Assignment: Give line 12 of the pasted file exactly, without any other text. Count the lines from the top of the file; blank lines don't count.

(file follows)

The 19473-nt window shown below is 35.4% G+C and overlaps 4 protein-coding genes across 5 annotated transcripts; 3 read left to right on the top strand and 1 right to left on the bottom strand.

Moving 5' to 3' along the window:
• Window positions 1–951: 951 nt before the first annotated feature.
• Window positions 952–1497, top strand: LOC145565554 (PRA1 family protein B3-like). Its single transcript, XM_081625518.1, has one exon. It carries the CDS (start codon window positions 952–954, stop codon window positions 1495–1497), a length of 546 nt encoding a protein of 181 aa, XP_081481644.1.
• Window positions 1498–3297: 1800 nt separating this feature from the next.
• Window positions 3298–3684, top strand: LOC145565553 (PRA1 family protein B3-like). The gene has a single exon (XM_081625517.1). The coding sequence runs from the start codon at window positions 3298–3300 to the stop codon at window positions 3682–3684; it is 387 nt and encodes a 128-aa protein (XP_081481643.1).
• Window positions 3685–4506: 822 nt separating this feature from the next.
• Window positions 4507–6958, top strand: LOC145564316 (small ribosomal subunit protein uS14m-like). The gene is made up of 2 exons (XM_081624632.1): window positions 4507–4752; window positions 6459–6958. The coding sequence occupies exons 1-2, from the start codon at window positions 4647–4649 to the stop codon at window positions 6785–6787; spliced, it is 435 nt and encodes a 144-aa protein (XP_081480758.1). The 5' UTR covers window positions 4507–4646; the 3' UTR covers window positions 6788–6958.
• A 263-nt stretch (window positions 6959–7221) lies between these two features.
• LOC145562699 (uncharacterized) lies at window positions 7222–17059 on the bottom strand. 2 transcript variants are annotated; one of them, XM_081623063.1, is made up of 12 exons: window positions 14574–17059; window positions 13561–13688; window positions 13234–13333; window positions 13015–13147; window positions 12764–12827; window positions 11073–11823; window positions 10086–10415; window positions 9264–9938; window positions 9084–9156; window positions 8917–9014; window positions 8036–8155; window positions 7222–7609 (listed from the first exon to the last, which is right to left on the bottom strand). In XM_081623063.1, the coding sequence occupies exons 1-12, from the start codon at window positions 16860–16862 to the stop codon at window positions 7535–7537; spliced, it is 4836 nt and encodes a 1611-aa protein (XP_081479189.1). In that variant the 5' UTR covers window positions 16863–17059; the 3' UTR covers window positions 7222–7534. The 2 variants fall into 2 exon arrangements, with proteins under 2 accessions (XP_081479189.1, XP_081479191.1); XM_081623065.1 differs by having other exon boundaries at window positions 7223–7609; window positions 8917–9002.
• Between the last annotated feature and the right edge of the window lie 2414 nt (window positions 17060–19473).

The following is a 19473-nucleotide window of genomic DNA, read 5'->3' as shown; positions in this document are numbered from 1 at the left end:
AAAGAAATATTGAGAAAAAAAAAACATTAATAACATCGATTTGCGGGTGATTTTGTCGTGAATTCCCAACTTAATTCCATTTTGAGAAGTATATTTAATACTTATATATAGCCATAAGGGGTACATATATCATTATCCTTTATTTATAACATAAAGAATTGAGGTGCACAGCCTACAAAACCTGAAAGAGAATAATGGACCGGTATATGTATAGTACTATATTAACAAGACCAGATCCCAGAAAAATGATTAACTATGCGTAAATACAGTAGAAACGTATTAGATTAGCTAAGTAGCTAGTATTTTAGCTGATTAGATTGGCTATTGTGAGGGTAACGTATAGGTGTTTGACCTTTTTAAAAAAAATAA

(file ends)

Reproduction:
The following is a 19473-nucleotide window of genomic DNA, read 5'->3' as shown; positions in this document are numbered from 1 at the left end: